TinkRBook: shared reading interfaces for storytelling.

A. Chang, C. Breazeal.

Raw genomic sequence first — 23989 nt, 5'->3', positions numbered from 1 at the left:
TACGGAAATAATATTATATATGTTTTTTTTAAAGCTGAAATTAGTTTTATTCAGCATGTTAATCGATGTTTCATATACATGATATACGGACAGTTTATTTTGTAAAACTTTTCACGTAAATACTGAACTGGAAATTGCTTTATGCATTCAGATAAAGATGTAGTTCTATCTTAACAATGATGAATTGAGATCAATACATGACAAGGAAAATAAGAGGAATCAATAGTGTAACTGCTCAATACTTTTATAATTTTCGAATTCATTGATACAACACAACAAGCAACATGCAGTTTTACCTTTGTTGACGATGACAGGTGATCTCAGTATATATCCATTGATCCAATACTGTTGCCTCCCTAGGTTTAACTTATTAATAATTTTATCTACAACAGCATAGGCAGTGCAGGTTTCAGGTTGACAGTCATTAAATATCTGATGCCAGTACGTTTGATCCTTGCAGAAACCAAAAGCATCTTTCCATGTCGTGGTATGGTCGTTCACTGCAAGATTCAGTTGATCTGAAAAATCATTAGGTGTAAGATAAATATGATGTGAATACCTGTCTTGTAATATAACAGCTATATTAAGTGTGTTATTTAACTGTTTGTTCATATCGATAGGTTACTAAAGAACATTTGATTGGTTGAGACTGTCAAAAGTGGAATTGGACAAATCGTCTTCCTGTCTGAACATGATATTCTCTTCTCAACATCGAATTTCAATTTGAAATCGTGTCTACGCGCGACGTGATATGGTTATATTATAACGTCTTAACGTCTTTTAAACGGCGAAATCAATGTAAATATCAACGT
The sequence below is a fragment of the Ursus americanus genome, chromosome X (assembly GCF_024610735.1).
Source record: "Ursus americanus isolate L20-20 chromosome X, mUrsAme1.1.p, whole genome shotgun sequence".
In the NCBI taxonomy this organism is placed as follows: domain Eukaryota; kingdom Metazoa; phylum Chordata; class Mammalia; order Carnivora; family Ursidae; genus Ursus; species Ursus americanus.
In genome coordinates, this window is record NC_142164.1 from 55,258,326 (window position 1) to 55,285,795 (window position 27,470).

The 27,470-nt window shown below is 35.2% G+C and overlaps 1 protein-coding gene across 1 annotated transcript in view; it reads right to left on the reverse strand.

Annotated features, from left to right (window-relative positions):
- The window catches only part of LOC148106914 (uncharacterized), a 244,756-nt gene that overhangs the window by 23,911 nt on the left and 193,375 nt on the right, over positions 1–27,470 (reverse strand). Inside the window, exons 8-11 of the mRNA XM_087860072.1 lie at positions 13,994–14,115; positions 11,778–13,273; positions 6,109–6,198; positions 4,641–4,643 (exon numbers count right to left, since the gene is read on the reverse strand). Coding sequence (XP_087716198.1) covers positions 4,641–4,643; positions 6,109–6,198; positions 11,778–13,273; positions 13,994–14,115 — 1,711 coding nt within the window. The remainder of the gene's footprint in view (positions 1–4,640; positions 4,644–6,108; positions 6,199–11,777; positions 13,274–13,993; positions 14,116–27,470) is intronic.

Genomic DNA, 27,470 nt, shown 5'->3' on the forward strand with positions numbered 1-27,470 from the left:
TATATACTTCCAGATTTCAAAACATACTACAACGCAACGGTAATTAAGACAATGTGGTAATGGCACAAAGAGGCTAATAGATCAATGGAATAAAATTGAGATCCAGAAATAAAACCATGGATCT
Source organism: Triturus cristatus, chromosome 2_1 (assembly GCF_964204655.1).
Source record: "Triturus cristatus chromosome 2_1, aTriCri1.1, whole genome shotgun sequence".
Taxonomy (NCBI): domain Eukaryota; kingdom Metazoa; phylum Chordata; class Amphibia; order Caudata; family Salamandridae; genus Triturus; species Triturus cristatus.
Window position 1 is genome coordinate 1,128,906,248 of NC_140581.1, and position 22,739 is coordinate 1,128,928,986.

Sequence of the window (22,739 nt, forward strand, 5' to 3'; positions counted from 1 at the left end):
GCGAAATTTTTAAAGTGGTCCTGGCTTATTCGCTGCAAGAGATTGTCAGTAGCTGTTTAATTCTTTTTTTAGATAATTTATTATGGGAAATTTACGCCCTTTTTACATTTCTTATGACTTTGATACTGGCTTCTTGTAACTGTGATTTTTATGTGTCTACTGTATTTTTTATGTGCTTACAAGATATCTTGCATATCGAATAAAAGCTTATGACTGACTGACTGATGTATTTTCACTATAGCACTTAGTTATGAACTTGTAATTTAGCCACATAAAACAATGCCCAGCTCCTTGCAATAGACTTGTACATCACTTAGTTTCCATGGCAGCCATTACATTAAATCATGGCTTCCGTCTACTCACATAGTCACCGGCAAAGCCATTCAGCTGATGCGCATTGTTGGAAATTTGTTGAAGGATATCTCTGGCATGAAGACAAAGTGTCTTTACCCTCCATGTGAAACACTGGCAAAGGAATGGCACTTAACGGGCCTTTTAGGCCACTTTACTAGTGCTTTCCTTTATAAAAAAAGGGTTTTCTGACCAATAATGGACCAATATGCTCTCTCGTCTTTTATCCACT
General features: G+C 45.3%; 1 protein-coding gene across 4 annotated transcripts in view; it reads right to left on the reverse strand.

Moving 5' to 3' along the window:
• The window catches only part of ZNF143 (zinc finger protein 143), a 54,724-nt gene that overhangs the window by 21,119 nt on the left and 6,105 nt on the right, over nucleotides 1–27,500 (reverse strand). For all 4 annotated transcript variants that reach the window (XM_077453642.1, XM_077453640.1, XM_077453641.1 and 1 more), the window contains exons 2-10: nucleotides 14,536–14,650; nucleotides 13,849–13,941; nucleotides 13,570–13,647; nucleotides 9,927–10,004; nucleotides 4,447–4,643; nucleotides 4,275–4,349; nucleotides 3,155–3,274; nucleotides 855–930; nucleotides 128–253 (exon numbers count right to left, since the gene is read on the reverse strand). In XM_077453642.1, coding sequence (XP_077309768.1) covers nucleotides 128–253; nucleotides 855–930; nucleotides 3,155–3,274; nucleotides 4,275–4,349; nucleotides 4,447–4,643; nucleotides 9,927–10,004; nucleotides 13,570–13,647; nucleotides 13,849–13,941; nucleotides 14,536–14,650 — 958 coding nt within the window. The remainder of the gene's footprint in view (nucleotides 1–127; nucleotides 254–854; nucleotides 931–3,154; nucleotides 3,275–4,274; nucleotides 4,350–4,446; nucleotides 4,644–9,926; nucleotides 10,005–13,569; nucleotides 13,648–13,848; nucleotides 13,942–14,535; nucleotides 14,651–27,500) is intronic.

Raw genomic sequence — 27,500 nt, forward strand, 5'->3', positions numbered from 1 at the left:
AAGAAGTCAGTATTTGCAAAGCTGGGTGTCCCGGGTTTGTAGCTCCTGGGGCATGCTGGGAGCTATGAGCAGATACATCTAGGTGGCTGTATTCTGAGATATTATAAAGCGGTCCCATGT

Today, the way children learn to read is very different from the way they learn from playing with toys. Books present static images and text on the page, whereas toys allow for manipulation and interactive exploration of cause-effect relations. What if books were "tinkerable"? What if children could actively explore and modify a story, through voice and touch, to dynamically explore meaning as conveyed by the relationship of text to illustrated concept? How might this change how books are experienced, explored, and shared between parent and child? How might interactivity support and enhance existing shared reading practices? We report the development of interaction design techniques for encouraging storytelling behavior during shared book reading. The design of our storytelling platform, the TinkRBook, encourages active exploration when parents read to very young children (ages 2-5 years old). Our approach uses findings from insitu parent-child ethnographies and advice from 24 participatory design interviews with researchers, designers and professionals from relevant domains. We believe that our approach addresses the environmental conditions in which interactive storytelling with preschoolers is most likely to be adopted, and is compatible with current shared reading practices.

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